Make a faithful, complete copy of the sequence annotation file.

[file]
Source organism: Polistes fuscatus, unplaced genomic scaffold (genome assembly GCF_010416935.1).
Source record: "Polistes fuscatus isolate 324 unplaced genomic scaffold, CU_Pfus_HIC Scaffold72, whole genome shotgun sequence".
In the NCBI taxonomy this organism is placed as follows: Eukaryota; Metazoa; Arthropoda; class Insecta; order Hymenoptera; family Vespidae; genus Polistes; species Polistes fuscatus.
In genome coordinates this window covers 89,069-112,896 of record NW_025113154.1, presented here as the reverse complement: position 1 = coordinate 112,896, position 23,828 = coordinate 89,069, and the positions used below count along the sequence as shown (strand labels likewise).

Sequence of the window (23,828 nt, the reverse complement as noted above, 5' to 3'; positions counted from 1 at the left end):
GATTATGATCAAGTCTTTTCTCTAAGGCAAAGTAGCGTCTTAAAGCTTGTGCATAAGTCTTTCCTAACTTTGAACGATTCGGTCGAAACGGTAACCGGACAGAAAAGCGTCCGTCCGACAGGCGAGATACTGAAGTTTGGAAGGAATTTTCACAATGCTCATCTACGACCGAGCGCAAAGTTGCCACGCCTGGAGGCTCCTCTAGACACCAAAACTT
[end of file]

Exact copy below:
Source organism: Polistes fuscatus, unplaced genomic scaffold (genome assembly GCF_010416935.1).
Source record: "Polistes fuscatus isolate 324 unplaced genomic scaffold, CU_Pfus_HIC Scaffold72, whole genome shotgun sequence".
In the NCBI taxonomy this organism is placed as follows: Eukaryota; Metazoa; Arthropoda; class Insecta; order Hymenoptera; family Vespidae; genus Polistes; species Polistes fuscatus.
In genome coordinates this window covers 89,069-112,896 of record NW_025113154.1, presented here as the reverse complement: position 1 = coordinate 112,896, position 23,828 = coordinate 89,069, and the positions used below count along the sequence as shown (strand labels likewise).

Sequence of the window (23,828 nt, the reverse complement as noted above, 5' to 3'; positions counted from 1 at the left end):
GATTATGATCAAGTCTTTTCTCTAAGGCAAAGTAGCGTCTTAAAGCTTGTGCATAAGTCTTTCCTAACTTTGAACGATTCGGTCGAAACGGTAACCGGACAGAAAAGCGTCCGTCCGACAGGCGAGATACTGAAGTTTGGAAGGAATTTTCACAATGCTCATCTACGACCGAGCGCAAAGTTGCCACGCCTGGAGGCTCCTCTAGACACCAAAACTT